There is some magic association of numbers and strength poundages. For example, the first 1,000 pound barrier in the three Olympic lifts was made by Steve Stanko back in York in 1941. Later, much later, we had Dr. Fred Hatfield actually squatting with 1,000 lbs. and many others have followed. Another earlier barrier was the 500 pound bench press - now it's over 700 lbs. with Anthony Clark achieving highest total to date powerlifting. For most non-weightlifters, 300 lbs./136 kgs. Is just about enough to deadlift; so with such an appreciative weight, it would take a real strong man to lift that overhead.
In the United Kingdom, on July 24, 1913, at Crystal Palace, London, Edward Aston became the first Englishman to lift 300 lbs. overhead with one hand. Amongst his variety of feats, Aston could do a single arm snatch with 180 lbs. and single handed clean to the shoulder with 250 lbs./113.3 kg. Later, Ron Walker did 320 lbs. in this lift. Single handed lifts always appear impressive as they truthfully suggest that the performer could lift twice as much with two hands. This common misconception was capitalized upon by most of the old time professional strength performers and still fools the layman today.
Most weights look very much the same to an audience (i.e. 300 lbs. or 400 lbs. from a short distance vary little in appearance.) Most of the old timers substituted human weights, which are far more impressive than solid iron. Aston copied his predecessor Thomas Inch and lifted two young ladies overhead. Inch, in his turn, got the idea no doubt from Eugene Sandow. Sandow used to lift overhead with just his right hand, two immense spheres (via a "dumbbell"). On lowering the dumbell, from out of the two hallow weights would jump two men dressed as clowns, or at times young ladies in bulky - to give the impression of being heavy - dresses.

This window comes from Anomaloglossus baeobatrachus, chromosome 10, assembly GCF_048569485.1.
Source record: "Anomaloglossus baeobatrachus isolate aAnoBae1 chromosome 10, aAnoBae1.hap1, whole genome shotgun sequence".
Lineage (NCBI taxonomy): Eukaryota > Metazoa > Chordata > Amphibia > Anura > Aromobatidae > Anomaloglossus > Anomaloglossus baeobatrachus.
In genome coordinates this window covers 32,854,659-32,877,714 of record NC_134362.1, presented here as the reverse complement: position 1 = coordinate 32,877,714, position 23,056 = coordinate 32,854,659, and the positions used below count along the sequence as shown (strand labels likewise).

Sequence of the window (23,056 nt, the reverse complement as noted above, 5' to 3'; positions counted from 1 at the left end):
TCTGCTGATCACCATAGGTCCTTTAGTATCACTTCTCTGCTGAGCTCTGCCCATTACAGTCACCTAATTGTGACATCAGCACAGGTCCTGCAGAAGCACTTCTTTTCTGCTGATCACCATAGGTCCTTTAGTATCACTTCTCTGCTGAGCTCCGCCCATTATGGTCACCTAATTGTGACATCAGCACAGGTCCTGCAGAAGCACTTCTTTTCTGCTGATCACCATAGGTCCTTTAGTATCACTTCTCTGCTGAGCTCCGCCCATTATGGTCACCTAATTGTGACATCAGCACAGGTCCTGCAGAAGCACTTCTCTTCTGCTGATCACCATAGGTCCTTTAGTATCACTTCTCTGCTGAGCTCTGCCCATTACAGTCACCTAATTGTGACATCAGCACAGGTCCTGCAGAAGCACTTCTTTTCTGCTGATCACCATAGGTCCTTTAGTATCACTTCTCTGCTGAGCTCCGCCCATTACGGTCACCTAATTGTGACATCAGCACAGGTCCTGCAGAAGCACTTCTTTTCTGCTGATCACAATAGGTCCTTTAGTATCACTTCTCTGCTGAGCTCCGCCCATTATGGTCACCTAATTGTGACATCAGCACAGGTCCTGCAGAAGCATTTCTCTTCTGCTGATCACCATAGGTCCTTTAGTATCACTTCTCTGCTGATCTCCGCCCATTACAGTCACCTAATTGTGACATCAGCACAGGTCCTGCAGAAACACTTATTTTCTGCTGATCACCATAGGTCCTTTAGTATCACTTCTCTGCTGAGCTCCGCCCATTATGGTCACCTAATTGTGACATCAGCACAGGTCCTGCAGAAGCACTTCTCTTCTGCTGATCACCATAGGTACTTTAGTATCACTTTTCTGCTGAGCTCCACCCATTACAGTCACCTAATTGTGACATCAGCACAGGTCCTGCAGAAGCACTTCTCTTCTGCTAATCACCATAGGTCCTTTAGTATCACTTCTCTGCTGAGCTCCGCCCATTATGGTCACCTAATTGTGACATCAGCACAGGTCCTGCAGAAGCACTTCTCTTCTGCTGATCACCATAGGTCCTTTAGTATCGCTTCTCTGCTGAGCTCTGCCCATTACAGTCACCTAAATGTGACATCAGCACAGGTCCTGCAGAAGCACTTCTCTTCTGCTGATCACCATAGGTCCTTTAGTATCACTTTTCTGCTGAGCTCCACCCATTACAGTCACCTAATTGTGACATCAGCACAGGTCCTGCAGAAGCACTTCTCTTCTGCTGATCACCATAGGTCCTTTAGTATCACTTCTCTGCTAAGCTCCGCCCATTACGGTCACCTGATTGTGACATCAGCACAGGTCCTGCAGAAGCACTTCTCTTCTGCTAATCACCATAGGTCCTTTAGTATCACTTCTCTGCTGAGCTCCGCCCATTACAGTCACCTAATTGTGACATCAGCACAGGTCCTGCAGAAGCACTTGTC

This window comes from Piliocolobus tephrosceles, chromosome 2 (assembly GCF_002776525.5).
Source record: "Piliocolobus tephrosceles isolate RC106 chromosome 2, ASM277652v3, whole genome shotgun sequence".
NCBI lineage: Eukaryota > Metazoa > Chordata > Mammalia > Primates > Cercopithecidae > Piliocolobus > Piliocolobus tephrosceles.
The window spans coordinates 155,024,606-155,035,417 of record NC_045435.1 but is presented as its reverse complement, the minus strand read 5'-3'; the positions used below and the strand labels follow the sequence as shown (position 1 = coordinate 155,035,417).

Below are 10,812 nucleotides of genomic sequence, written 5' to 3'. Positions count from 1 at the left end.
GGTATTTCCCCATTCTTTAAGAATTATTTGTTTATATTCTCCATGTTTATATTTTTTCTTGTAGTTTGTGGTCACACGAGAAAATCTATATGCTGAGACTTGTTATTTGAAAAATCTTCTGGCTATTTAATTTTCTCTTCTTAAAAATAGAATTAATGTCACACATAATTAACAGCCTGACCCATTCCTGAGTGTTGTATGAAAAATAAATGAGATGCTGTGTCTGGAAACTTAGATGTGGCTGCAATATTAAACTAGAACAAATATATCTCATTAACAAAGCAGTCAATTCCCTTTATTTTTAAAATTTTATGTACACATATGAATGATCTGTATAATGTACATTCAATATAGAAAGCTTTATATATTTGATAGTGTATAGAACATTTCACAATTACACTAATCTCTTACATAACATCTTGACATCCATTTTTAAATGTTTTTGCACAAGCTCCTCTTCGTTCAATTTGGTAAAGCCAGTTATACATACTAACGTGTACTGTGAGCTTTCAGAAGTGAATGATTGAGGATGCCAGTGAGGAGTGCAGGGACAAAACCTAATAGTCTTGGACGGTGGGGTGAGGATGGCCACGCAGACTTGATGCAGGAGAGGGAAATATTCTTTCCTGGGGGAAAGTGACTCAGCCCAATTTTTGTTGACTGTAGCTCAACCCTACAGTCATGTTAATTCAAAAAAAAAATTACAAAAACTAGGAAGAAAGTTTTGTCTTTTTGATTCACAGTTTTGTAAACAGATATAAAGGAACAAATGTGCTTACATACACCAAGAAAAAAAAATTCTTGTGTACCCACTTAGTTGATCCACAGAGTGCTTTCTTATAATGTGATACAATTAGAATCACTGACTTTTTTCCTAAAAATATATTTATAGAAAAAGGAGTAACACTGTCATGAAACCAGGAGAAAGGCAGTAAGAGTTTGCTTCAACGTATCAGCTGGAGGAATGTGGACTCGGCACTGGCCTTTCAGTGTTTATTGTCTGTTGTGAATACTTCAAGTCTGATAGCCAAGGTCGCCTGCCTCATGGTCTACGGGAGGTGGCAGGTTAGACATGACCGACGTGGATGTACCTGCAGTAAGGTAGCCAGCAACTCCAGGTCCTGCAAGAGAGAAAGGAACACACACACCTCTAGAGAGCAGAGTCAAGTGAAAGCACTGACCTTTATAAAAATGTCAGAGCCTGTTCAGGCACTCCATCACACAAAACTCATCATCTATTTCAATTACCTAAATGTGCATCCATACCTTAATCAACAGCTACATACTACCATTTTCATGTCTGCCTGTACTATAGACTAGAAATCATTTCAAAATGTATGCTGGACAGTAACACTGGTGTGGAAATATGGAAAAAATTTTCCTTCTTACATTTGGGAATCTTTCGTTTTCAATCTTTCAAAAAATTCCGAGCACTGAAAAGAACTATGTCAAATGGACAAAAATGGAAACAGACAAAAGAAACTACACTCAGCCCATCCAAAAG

Sandow, although a great showman and pioneer of bodybuilding, was never, as he often claimed, the World's Strongest Man - that title was better fitted in his era to others like Cyr, Saxon, or Goerner. Saxon's power in single-handed lifting was frightening. He far exceeded Sandow's poundages; for example, regularly during his stage act, he pressed two men seated in a sling affair overhead, then passed them from one hand to the other. The combined weight of that lot was at times said to be 314 lbs./142 kgs. His best official poundage in the bent press - a single handed lift, often described as the "screw" lift because of the technique required to turn when lifting - was 371 lbs. in Stuttgart in 1905. Unofficially, he lifted as much as 386 lbs. witnessed by William Bankier (Apollo) and others, reported in detail at the time in Health and Strength magazine. With just his little finger, using a leather loop, he once raised overhead 297 lbs./135 kgs. - surely the most weight ever lifted aloft with just a single digit.
Lifting weights from the ground with a single padded finger ring has seen some mighty records made especially by men who specialized on such stunts. I recall a conversation with John Grimek when he mentioned he too used to practice such lifting, using 300 lbs. for reps, but gave up because it hurt too much. The record for such a lift was claimed by a relatively unknown weightlifter R. Weeks, who also claimed a world record chest expansion with 760 lbs. circa 1941 as reported in Strength and Health mag at the time. Better witnessed and believable is the poundage of the Coney Island strongman, Warren Lincoln Travis, who lifted the equivalent of four men with one finger, or the weight of 667 lbs./302.5 kgs.